Tuesday, July 7, 2009

Bridgestone 3rd Generation RFT

Here's the latest news regarding the infamous RFT ( Run Flat Tyres).
Bridgestone has announced their latest generation of RFT that promises to address the issue of harsh ride. Hopefully this new generation RFT delivers. Reading from the Autoblog review, it seems promising. The tyres perform as well as non RFTs.
Below are excerpts from autoblog:

Consumers embraced the additional mobility and safety benefits of the 2G RFT, but they never warmed to the handling compromises as a result of the additional unsprung weight, the harsh ride (the sidewalls are a noticeable 15 percent harder than a conventional tire, says Bridgestone), or the expensive replacement cost (up to 30 percent higher, in some cases). Frustrated, many vehicle owners exchanged their run-flat tires with conventional tires even before it was time for their replacement.

Meanwhile back in the laboratory, Bridgestone engineers were hard at work developing the third-generation run-flat (3G RFT, above) designed to address these concerns head-on. Their research and prowess resulted in three new cutting-edge technologies:

  • Unique ply construction: The reinforcing layers of a tire are called the "ply." Bridgestone developed a tire ply that uses the heat generated by a deflated tire to contract and curb deformation. In simple terms, the material in the new sidewalls automatically shrinks to abate damage from abrasion and heat. When the tire cools, the ply automatically returns to its original state.
  • New rubber compounds: Laboratory-engineered rubber compounds, Bridgestone calls them "NanoPro-Tech," are also used in the sidewalls to limit heat. Conventional tire compounds warm through friction between the carbon and polymers (two common tire ingredients). By optimally distributing the polymers, friction and heat are minimized. Of course, this also reduces energy loss increasing fuel economy.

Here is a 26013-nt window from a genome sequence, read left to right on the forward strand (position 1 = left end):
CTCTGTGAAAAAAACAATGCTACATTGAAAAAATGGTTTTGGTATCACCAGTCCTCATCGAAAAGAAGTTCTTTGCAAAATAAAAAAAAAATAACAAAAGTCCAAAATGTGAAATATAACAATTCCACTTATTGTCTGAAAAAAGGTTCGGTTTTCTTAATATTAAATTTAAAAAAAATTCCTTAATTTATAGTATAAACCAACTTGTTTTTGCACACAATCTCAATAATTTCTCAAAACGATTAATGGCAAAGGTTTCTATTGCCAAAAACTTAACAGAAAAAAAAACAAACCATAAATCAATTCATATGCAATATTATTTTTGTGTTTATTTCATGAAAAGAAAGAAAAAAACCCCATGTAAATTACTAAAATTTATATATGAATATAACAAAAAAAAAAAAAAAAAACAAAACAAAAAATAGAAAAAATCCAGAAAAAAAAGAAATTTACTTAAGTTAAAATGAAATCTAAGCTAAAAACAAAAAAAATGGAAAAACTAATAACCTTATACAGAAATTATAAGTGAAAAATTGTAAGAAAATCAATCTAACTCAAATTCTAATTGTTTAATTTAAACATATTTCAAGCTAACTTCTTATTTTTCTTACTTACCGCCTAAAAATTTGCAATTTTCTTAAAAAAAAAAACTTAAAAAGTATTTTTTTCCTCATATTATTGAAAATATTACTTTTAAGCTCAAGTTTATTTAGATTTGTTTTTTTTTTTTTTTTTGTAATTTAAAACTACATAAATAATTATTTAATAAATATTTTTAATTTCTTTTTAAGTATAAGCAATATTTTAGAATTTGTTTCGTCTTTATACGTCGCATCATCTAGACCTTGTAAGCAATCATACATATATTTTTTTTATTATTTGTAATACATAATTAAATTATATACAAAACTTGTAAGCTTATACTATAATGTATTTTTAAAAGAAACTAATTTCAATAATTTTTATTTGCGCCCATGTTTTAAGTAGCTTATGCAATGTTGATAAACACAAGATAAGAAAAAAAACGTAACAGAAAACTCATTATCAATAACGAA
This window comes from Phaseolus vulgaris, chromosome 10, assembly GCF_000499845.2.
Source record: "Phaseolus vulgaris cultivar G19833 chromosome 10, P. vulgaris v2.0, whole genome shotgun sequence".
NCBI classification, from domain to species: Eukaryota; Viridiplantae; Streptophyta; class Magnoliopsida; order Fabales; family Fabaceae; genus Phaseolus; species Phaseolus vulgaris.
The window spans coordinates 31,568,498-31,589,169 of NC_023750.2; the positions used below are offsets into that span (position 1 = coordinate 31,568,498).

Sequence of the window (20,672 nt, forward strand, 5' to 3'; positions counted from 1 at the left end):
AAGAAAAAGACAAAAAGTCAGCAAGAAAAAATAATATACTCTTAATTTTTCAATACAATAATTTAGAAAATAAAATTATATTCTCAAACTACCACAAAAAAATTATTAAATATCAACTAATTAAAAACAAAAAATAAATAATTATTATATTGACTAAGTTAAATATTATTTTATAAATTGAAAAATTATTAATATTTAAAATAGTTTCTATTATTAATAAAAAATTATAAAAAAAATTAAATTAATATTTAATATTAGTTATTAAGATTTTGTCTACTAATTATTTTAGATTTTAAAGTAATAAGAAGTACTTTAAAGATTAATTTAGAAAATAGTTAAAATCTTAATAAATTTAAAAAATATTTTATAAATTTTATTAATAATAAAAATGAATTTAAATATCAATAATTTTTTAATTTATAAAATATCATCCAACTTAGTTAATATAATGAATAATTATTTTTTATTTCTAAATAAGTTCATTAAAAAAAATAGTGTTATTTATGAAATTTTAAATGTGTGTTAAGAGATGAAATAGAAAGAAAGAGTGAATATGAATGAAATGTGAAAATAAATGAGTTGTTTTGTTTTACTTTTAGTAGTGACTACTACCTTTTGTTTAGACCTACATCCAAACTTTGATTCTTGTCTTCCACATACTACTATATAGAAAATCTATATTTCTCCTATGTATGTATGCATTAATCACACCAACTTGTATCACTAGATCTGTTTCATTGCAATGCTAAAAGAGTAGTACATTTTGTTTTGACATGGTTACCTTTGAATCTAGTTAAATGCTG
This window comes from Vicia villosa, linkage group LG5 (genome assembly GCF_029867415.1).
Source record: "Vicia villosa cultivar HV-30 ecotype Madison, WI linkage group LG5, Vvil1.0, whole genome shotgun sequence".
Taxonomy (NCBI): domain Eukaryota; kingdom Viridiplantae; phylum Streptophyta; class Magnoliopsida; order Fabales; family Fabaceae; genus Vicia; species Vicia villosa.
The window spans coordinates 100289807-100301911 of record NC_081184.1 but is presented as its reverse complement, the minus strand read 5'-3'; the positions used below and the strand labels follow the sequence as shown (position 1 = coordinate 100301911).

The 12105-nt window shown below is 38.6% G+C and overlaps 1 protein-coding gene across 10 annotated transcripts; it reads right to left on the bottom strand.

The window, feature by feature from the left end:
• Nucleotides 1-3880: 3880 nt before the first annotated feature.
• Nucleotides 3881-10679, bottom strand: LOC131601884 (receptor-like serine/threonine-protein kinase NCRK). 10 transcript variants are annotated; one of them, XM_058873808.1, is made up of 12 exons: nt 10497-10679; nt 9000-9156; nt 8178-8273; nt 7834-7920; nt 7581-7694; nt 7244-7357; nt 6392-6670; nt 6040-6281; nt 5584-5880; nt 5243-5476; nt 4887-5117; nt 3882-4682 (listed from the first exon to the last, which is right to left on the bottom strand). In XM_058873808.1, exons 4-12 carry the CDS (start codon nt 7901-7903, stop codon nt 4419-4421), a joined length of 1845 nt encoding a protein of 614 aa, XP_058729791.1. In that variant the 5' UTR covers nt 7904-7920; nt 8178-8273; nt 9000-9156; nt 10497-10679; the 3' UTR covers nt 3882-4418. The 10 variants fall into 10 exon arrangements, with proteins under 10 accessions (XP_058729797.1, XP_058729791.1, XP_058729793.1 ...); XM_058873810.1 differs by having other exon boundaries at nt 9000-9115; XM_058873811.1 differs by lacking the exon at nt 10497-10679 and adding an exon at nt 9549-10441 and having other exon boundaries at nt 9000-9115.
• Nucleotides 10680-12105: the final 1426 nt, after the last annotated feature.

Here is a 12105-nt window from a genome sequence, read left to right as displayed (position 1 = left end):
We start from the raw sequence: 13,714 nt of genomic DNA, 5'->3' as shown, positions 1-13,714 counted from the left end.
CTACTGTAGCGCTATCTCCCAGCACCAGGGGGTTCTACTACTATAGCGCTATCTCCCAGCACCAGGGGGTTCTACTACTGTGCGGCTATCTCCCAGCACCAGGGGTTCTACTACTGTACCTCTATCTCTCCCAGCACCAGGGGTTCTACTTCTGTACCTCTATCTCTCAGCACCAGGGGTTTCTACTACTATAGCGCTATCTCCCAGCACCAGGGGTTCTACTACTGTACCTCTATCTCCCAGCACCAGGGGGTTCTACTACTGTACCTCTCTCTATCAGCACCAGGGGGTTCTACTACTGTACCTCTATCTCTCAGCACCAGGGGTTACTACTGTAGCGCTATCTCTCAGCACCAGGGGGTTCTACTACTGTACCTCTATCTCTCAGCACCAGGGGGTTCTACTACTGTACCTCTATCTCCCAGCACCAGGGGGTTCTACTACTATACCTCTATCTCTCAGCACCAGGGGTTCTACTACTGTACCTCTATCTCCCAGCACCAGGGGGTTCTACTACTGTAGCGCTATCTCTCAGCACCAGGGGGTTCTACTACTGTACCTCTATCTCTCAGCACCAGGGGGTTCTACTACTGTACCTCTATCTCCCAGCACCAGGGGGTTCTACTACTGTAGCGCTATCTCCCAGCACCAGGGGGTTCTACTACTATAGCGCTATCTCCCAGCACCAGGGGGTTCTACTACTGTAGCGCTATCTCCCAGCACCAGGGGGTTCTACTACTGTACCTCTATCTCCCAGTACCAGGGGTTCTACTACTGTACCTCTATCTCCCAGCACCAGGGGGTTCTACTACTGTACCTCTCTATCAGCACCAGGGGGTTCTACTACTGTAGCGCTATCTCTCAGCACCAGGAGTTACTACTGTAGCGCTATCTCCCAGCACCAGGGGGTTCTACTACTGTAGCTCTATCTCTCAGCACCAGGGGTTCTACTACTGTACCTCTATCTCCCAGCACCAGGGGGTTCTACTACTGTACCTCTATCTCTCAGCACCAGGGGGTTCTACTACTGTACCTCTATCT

• Innovative heat control: Bridgestone developed so-called "cooling fin" technology for the new tire. Molded into the sidewall are small protrusions (think of them as miniature spoilers). While this seems rather rudimentary, they effectively disrupt the airflow at the surface to help radiate heat and cool the tire. Thermo-vision (heat sensing) photography of the "cooling fin" technology in action shows a dramatic improvement when compared to smooth sidewalls.

Bridgestone utilizes these technologies independently, or combined, based on the specific design parameters and size of each 3G RFT tire application. For example, the lower sidewalls of a sports car (e.g., BMW Z4) will unlikely receive cooling fin technology, but a higher-profile tire with more weight to bear (e.g., non-sport BMW X5) would have the cooling fins. Regardless of the formula, Bridgestone says all of its new 3G RFT tires are designed to operate safely with zero pressure for up to 80 kilometers (about 50 miles). But, more on that a bit later...

Leaving the technical jargon in the classroom, Bridgestone encouraged us to try its new third-generation run-flat (3G RFT) from behind the wheel. Lacking sensitive test equipment to capture objective differences between the 2G and 3G tires, we were understandably apprehensive approaching this tire "comparison." After all, how does one subjectively "feel" through fast-food sculpted posteriors the subtle nuances in ride quality that reportedly differentiate the two generations of run-flat tires? The answer was Bridgestone's European Proving Grounds in Italy.